She knew exactly when she became "that type of woman." Or at least she could narrow it down to a one month period in her life. She had always wondered what "that type of woman" could possibly think, or believe, or feel, and then she knew.
She never said anything though. She didn't want anyone else to know that she was "that type of woman." After all hadn't she and her very smug friends always looked down on them? Pitied them? Which would be the worst thing of all. To be pitied. She didn't even allow self-pity. At least not for long. Oh sure there was a stretch where she thought she deserved some special consideration, some allowance, but that didn't last. Once she accepted that she was in fact "that type of woman" she only had herself to blame. Or give credit to.
The only thing she would change if she could would be to apologize to the women she had judged before. But she knew if they were like her they would want everyone to pretend they didn't know. That they assumed they were hiding that they were "that type of woman."
Was it an age thing? She wondered about that. She had always worked with mainly women. She knew attitudes changed as each generation came in to the office. Those a few decades older than she was would have blamed her. It was because she had put so much focus on her job. Really they were all taking a risk of it by working. The women a decade younger than her would put the blame squarely on him. How dare he do such a thing. And on the other. To betray a sister like that? She was the worst. And the much younger would laugh at the idea of labeling anything anyway. Wasn't that just like ownership? It wasn't natural. People needed to be free.
She didn't blame the other woman. She owed her nothing. They didn't even know each other. How could she feel any sort of responsibility towards a woman whose only connection was an obviously strained marriage to an attractive man? As for the younger ones, she had watched their attitudes around commitment change as their partners did. It was easy to live with no labels when you weren't really serious about your partner. But as soon as you started to envision them as the father of your children? Well ideas about faithfulness soon followed. She assumed it was biological.
As for her generation? They had always sworn to each other that they would not be like the generation before. They would not put up with bad behavior. They would insist on monogamy. On faithfulness. On true partnership. And they would do so while pursuing their dreams as well. It wasn't their responsibility to meet every need he might have. Every thought that might enter his head was not to be taken as law. They would never be that sort of woman. The type that stayed when the man strayed. How sad and pathetic those women were.
But then she found the evidence that she was in fact "that type of woman." Even if it was unknowingly. She had spent some time processing the information. And re-evaluating everything she knew about her life and her past in light of it. Then she confronted him. He first tried to lie, then to explain, and finally to ask for forgiveness. That was when she discovered that she was also much crueler than she ever knew.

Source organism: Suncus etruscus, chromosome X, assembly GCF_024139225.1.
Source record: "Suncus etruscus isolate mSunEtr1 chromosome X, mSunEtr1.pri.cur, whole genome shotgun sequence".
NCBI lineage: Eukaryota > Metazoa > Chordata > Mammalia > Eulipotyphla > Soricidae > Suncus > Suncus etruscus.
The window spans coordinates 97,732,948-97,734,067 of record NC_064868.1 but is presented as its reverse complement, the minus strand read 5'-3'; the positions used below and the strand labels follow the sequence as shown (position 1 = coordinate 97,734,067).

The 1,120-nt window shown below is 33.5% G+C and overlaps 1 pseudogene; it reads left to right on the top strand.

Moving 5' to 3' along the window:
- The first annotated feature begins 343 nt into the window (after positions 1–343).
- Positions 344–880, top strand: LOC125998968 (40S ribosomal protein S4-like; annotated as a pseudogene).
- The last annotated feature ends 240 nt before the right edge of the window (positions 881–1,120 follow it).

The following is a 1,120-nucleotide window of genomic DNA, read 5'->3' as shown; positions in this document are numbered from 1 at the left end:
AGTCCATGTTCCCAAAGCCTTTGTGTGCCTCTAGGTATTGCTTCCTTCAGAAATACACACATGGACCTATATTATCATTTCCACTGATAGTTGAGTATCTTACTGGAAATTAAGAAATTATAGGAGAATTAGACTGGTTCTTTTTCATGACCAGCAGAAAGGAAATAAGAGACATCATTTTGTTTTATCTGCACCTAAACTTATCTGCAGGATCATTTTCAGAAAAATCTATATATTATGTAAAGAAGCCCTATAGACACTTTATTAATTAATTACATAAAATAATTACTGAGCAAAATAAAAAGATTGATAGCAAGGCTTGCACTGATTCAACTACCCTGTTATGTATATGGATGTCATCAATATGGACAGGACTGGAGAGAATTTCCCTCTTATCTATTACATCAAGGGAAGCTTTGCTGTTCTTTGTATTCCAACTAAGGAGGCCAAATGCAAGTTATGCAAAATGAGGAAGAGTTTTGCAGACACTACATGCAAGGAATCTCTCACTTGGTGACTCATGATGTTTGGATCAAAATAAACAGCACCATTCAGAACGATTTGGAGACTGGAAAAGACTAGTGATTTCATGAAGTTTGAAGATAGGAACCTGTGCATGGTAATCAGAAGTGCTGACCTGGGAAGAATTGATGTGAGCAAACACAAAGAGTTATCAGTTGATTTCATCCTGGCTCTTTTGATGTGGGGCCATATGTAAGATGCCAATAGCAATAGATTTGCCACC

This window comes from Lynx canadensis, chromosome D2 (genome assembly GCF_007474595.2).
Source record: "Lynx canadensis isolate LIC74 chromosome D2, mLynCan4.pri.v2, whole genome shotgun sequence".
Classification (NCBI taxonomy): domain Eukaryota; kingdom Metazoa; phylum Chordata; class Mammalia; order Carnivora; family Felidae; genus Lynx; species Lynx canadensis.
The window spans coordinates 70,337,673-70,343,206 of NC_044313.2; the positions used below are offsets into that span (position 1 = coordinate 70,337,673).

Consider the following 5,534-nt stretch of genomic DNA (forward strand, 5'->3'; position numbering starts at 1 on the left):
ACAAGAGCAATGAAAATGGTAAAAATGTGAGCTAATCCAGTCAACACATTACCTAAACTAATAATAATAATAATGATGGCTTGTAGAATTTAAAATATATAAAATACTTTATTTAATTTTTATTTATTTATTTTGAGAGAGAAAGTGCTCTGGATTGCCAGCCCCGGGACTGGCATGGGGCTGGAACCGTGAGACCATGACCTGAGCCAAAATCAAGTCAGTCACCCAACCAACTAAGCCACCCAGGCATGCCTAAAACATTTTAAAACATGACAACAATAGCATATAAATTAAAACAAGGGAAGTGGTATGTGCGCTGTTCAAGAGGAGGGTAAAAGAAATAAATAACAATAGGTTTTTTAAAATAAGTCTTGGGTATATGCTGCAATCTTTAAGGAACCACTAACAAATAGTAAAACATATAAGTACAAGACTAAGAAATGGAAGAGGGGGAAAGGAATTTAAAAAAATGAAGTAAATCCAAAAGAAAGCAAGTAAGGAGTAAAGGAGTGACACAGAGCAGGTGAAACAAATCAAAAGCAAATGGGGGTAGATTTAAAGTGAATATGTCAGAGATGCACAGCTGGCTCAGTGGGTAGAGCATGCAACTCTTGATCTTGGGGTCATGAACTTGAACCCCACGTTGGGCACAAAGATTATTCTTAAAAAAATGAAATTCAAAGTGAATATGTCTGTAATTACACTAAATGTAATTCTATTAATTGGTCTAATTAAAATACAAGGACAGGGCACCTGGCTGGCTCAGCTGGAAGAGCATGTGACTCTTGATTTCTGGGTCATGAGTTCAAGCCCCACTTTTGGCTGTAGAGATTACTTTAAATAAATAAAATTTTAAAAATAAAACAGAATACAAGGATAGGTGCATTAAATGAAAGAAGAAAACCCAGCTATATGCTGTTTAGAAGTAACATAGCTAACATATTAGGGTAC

She withheld. She could see that it hurt him and she didn't care. Or more accurately she enjoyed it. She wanted him to hurt. She had a business trip during that time. Sitting in the airport on the way home she noticed someone had left a hotel room key, one of the new electronic ones. Hadn't she just read a story about the information stored on those keys? She picked it up to take home with her, just in case. She didn't want someone to have their information stolen because she left it there. When she was unpacking he noticed the key. And the fact that it wasn't from the hotel she stayed in. She could have cleared up the confusion, but didn't say anything. He didn't get to ask her about such things right now.
Later she realized she had probably helped hide someone else's infidelity. A key to a hotel they were not supposed to be in. She laughed and it was bitter.
But then she admitted to herself that she would rather move forward with him than without him. They started therapy. He said it wasn't her fault. He was feeling old and unattractive and he had been stupid and vain. She had been surprised. How could he have felt that way? He was still the most attractive man she knew. She told him that. He said he had stopped believing her. Not because of her, but because of him. He felt tired. Worn. The other had made him feel better about himself. Therapy was like pouring rubbing alcohol on an open wound.
They worked through it.
Eventually he asked about the hotel room key. She was still tempted to tell him it was none of his business. She told him the truth. He cried. She was too good for him. He would spend all of his time making up for his failure. She didn't want that. She didn't want to think about it. The therapist said that was an option. That they could close that chapter and just move forward.
And so she became "that type of woman." The type that forgave. That didn't leave. That moved forward.
She came to think of it as strength instead of weakness. That leaving would have been easy. But staying was better.
So now she knew what "that type of woman" thought and felt and believed.
She still wished she didn't.
(Writing prompt: That Type of Woman, there is another direction I thought about taking this but when I first read the prompt I had The Pina Colada song going through my head and I have issues around it so this tied in to that and here we are)